Welcome to our new issue! Read our cover story on philanthropist Michael Audain. Pick up a copy, grab a subscription, or sign up for our newsletter for the best of MONTECRISTO every week in your inbox.
A friend of mine is moving. He’s been painting and fixing up and decluttering in anticipation of listing his apartment. He showed me images of his newly neutered blank, white walls, and asked for help.
I’m also in the process of decluttering. Decades-worth of things collected, taking up space, locking me in the past. It has to go. Not because I’m a minimalist—I’m not. But because it weighs heavy, suffocating me in memories, drowning out the present, and casting shade on the future. With each piece of the past I remove, rehome, or recycle, a tiny possibility is born. A growing lightness of being.
The framed movie posters that filled me with inspiration and joy in every home I have lived in across three decades now lean with their fronts facing the walls. My friend asked if I will lend them to brighten up his place as part of the staging. It’s funny to think that pictures so personal to me, so rooted in the time and mood of their purchase and framing, can, in another space, be impersonal enough to become staging decor. To me, they cut as deep as any family portrait.
I am at the beginning of my own reframing—despite the boxes and boxes of stuff that have been dispatched, my home is in chaos. Change is messy and exhausting, and I am too good at identifying something more pressing or more interesting to do. But my friend has a deadline: the apartment must be listed; the space must be pristine and presentable. My deadlines are all made up, so easily missed. Nevertheless, this time of year brings a certain natural cut-off, so I am making goals in my mind—this room and that one to be sorted before January—because the desire for space is mental, not physical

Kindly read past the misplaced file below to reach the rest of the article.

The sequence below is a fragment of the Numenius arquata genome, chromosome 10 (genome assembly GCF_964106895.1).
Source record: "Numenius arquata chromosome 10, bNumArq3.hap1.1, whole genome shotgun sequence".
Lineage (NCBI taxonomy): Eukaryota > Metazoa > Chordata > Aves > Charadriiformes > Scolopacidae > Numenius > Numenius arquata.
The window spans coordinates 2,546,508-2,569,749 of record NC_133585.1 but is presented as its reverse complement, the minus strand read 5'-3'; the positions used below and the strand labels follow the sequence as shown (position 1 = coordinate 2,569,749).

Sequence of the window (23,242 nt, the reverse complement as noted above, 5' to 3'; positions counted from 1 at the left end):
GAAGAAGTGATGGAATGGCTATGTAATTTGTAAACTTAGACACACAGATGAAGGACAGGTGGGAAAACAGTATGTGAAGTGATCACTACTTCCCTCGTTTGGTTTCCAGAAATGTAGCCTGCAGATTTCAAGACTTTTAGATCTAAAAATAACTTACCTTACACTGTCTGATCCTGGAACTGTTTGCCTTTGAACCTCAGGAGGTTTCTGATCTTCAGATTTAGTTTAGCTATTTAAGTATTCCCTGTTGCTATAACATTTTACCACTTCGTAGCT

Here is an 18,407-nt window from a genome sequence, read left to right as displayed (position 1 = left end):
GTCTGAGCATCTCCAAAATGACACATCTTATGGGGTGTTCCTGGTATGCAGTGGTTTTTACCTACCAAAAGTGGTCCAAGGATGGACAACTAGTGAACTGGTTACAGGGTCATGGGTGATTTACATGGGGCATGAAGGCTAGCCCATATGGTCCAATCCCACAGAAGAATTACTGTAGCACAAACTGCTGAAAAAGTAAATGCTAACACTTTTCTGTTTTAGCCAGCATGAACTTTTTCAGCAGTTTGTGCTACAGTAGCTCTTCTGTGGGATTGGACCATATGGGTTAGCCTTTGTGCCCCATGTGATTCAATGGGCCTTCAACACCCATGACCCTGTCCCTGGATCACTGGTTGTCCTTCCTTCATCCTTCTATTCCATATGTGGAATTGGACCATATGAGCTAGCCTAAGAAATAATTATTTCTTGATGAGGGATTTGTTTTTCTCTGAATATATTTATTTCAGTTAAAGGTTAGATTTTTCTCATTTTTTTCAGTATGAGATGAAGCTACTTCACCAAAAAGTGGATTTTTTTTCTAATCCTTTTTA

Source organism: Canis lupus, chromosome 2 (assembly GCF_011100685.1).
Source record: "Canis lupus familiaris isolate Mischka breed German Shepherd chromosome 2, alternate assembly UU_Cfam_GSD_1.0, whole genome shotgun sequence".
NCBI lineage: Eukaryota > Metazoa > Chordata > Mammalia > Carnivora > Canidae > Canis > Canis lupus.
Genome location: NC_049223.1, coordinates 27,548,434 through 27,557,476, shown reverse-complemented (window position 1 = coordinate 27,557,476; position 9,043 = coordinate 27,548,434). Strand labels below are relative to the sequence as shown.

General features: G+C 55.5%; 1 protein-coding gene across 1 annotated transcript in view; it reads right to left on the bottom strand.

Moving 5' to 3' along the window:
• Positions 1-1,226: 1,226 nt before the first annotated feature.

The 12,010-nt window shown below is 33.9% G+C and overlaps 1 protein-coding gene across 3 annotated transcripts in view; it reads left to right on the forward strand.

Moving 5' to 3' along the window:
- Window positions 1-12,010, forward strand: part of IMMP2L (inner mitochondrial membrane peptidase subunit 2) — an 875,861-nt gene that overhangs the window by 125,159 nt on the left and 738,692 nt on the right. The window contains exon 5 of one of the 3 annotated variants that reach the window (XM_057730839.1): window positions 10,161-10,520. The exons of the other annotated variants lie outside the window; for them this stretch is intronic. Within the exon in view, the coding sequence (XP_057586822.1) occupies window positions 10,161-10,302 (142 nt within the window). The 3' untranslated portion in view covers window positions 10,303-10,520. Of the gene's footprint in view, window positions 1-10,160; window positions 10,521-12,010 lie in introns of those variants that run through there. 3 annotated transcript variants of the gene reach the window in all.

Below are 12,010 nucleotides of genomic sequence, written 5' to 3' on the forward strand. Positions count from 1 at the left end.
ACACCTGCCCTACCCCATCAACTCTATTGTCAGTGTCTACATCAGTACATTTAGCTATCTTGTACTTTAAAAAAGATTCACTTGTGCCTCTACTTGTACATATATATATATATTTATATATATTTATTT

What we choose to keep, to collect, to be surrounded with is an extension of ourselves. If we lose who we are, even briefly, those belongings begin to lose their lustre. Talismans become albatrosses. Our connection to them changes as we change.
For some, a passion that begins in youth only grows with age. In this issue, we explore different passions from different perspectives: the compulsion to collect records born out of a suburban childhood; the love of tradition and artisanship—from choosing to write a book longhand, to the intense rearing of ibérico pigs for pata negra, to 200 years of attention to quality and detail at Louis Vuitton.
There should always be space for friendships in our lives, and we meet two BFFs who spent their pandemic co-writing a relationship guide long-distance via Zoom. And in “The Coywolf Clearing,” Vancouver author Timothy Taylor catches up with two old friends—characters from his novel Stanley Park—in an original short story written for MONTECRISTO.
Creating spaces is at the core of Michael Audain’s life. With Polygon, he has built thousands of homes as well as two art galleries. Most recently, he made an enormous contribution to aid the Vancouver Art Gallery in its goal of a new space. But his spaces are not all physical: through his extraordinary art collection, much of which is on display at his gallery in Whistler and elsewhere, he offers us all inspiration for our hearts and minds. The emotional space we clear for art is precious, ephemeral, and deeply personal, and any chance to experience it in person is a gift. The protection and preservation of the extraordinary art of British Columbia is Audain’s gift to us all. We are delighted to feature him on our cover.
Read more from our Winter 2021 issue.